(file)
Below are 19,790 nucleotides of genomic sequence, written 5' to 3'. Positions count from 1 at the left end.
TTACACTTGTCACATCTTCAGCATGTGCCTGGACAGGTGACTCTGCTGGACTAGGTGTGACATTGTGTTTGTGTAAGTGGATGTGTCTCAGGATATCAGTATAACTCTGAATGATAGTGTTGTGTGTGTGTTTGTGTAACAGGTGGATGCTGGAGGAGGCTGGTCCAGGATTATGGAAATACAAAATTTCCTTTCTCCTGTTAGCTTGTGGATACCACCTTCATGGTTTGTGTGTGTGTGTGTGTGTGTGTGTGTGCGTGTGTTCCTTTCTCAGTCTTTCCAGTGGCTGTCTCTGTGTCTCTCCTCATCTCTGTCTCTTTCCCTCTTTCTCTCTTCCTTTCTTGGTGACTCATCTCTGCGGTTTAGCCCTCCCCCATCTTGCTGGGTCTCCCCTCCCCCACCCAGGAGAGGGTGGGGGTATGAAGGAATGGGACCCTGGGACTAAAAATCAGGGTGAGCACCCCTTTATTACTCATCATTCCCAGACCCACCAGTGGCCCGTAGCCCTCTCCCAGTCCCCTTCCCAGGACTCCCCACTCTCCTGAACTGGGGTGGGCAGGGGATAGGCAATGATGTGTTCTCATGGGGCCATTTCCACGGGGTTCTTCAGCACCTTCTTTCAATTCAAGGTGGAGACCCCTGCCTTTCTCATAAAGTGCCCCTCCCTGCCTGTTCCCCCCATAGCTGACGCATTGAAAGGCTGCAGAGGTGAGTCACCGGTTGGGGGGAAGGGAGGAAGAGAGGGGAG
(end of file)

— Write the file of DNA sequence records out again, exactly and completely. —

Below are 19,790 nucleotides of genomic sequence, written 5' to 3'. Positions count from 1 at the left end.
TTACACTTGTCACATCTTCAGCATGTGCCTGGACAGGTGACTCTGCTGGACTAGGTGTGACATTGTGTTTGTGTAAGTGGATGTGTCTCAGGATATCAGTATAACTCTGAATGATAGTGTTGTGTGTGTGTTTGTGTAACAGGTGGATGCTGGAGGAGGCTGGTCCAGGATTATGGAAATACAAAATTTCCTTTCTCCTGTTAGCTTGTGGATACCACCTTCATGGTTTGTGTGTGTGTGTGTGTGTGTGTGTGTGCGTGTGTTCCTTTCTCAGTCTTTCCAGTGGCTGTCTCTGTGTCTCTCCTCATCTCTGTCTCTTTCCCTCTTTCTCTCTTCCTTTCTTGGTGACTCATCTCTGCGGTTTAGCCCTCCCCCATCTTGCTGGGTCTCCCCTCCCCCACCCAGGAGAGGGTGGGGGTATGAAGGAATGGGACCCTGGGACTAAAAATCAGGGTGAGCACCCCTTTATTACTCATCATTCCCAGACCCACCAGTGGCCCGTAGCCCTCTCCCAGTCCCCTTCCCAGGACTCCCCACTCTCCTGAACTGGGGTGGGCAGGGGATAGGCAATGATGTGTTCTCATGGGGCCATTTCCACGGGGTTCTTCAGCACCTTCTTTCAATTCAAGGTGGAGACCCCTGCCTTTCTCATAAAGTGCCCCTCCCTGCCTGTTCCCCCCATAGCTGACGCATTGAAAGGCTGCAGAGGTGAGTCACCGGTTGGGGGGAAGGGAGGAAGAGAGGGGAG